fluency and self-sustained reading TEKS talk image

Knowledge and Skills Statement

Developing and sustaining foundational language skills: listening, speaking, reading, writing, and thinking--self-sustained reading. The student reads grade-appropriate texts independently.

Track student progress quantitatively. To monitor student stamina, a time-tracking line graph can be used. Make note of the number of minutes or number of pages students were able to read without getting off task. To monitor a student’s ability to self-select, a rubric scale can be used.

Sample rubric:

  1. The student does not attempt to choose books without adult assistance.
  2. The student chooses books that are not appropriate to her ability and does not take interest into consideration when choosing.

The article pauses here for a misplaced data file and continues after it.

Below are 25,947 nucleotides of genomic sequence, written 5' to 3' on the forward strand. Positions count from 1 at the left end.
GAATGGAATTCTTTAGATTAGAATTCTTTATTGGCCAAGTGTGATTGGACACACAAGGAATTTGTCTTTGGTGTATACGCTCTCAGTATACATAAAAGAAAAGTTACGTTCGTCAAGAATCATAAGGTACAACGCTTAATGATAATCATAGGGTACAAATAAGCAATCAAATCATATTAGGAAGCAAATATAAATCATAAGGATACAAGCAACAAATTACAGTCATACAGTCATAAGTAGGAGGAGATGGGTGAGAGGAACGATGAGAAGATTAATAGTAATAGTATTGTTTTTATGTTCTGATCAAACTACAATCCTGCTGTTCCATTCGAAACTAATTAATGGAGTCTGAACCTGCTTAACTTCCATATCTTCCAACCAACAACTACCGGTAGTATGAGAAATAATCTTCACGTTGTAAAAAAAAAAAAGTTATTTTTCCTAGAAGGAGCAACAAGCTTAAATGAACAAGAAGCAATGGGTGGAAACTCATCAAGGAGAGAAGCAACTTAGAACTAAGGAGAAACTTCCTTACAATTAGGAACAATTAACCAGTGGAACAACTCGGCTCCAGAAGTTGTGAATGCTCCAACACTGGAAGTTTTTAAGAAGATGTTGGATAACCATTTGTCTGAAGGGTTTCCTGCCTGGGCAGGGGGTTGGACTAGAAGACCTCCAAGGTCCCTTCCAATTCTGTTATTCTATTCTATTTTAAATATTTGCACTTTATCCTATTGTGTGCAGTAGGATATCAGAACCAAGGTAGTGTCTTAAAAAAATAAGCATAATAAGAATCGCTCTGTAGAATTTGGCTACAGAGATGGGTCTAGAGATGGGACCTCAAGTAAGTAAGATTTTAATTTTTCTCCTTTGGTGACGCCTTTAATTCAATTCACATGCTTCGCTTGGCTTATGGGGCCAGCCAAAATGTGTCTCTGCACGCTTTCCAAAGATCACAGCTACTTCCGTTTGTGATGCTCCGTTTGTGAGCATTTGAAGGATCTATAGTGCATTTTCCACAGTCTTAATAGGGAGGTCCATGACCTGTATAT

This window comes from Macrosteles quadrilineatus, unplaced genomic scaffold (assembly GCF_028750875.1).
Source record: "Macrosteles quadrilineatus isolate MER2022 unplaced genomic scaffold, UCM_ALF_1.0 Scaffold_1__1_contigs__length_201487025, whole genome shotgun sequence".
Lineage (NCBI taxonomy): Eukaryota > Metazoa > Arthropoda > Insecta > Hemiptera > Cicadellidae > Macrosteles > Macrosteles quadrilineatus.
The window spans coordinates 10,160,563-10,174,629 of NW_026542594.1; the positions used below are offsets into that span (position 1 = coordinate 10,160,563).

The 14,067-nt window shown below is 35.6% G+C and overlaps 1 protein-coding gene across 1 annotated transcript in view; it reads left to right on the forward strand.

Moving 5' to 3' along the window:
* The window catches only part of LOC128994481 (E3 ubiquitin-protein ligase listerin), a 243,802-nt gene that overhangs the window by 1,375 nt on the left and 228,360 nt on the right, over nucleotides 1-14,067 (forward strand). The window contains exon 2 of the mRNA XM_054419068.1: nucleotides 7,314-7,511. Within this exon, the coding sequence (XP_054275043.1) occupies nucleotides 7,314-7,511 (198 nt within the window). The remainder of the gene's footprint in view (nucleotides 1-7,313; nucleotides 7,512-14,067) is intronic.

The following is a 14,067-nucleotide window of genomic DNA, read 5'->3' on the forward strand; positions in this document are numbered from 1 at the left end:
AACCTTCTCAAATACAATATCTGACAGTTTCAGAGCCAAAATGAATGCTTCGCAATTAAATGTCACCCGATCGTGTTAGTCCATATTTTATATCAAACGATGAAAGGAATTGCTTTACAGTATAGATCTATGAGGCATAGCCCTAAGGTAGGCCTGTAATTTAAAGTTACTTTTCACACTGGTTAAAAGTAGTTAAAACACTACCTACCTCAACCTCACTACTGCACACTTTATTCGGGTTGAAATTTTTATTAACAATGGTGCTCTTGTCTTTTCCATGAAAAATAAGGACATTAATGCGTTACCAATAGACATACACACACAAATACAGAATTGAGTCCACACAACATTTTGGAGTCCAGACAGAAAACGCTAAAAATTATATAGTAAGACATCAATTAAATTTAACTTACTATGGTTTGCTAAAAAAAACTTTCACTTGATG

3. The student chooses books that are of interest to her, but they are too easy or too difficult for her to read.
  4. The student chooses that are at the appropriate ability level for her and chooses books that are interesting to her.
Self-selecting is the act of the student choosing her own book to read based on her interests. It allows the student an opportunity to apply skills learned in other literacy lessons, exposes the student to a broad range of books, and helps the student analyze and understand why she makes her reading choices. Teachers can prompt this behavior by asking questions that lead the student to self-select, completing a presentation of “book teasers” or giving the student three options from which to choose.
A first-grade student who can focus on the text in front of her with little adult assistance is exhibiting self-sustained reading. This can look different from student to student. One student may look at pictures in a book and try to identify known words or letters, while another may read independently in a whisper phone. Teaching self-sustained reading requires lots of practice, significant modeling, clear expectations, and, most importantly, motivation.